• Ph.D., M.F.A. University of California Riverside
  • M.A. University of Surrey
  • B.A. Mount Holyoke College


I teach courses in both the theory and practice of dance. A dancemaker, performer, and scholar, my research explores contemporary autobiographical performance forms, investigating the capacity of dance languages to re-imagine how identities are created and subjectivity is articulated.

My recent writing has been published in the a/b: Auto/Biography Studies journal and Performance Matters. I have presented at the conferences of the Congress on Research in Dance, the Society of Dance History Scholars, the World Dance Alliance Global Summit, the American Culture Association, and the National Women's Studies Association.

My choreography has been shown at numerous venues across the country, including Dance New Amsterdam, Judson Memorial Church, The Field (New York), The Ark/American Dance Festival, Highways Performance Space and Eagle Rock Center for the Arts (Los Angeles); and several dance festivals, including Local Produce/Spoke-the-Hub (Brooklyn) and Big Range Dance Festival (Houston); as well as a number of universities, including Mt. Holyoke College, Bates College, University of North Carolina, Charlotte, University of California at Los Angeles, and University of California at Riverside.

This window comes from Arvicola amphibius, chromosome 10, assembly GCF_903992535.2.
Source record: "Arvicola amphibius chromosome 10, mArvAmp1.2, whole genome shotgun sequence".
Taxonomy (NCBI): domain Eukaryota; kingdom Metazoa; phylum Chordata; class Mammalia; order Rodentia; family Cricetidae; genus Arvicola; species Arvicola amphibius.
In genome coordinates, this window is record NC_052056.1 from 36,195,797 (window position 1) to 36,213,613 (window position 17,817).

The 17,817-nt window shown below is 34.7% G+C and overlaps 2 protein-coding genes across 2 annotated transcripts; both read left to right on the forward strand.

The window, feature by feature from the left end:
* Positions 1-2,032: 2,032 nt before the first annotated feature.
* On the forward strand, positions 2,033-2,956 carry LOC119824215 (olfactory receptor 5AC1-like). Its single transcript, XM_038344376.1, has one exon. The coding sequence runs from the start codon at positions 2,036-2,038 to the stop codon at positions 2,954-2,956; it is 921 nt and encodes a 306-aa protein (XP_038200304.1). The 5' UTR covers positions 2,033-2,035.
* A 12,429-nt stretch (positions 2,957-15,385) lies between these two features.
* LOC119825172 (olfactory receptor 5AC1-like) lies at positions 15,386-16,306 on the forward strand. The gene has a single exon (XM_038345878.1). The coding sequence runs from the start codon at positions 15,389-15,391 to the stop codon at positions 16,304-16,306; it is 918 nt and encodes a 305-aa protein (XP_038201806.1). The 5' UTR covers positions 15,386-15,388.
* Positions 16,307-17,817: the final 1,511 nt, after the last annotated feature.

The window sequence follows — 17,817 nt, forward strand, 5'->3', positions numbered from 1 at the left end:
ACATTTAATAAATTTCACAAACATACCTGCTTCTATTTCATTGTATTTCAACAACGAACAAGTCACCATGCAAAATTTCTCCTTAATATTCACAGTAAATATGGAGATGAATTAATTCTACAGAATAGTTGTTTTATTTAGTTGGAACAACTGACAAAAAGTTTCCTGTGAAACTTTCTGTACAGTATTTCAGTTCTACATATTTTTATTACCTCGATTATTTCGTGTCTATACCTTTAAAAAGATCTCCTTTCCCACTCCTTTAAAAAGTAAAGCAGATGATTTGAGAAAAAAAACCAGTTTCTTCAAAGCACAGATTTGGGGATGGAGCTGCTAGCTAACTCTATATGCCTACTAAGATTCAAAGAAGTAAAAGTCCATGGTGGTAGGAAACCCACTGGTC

I am a founding member (with Gretchen Alterowitz and Amanda Hamp) of AGA Collaborative, a trio of dance artists/scholars who collaborate across geographic distance to create experimental research and performance. Our choreographic work has been performed at Gibney Dance (NYC), the Dance Complex (Cambridge, Mass.) and Spoke-the-Hub (Brooklyn); as well as numerous U.S. universities, including Colby College, Luther College, University of North Carolina at Charlotte, University of North Carolina at Greensboro; and several international universities, including Coventry University (UK), Memorial University (St. Johns, Canada) and Queen's University Belfast (Northern Ireland).

Current Research

Alison Bory is completing an article on the queer representational strategies of dance artist Miguel Gutierrez’s trio of works, Age & Beauty. She is beginning a new project on “difficult dance,” which examines contemporary performances that, in some way, create or utilize discomfort, disarray, or confusion in order to respond to and comment upon the world in which we live.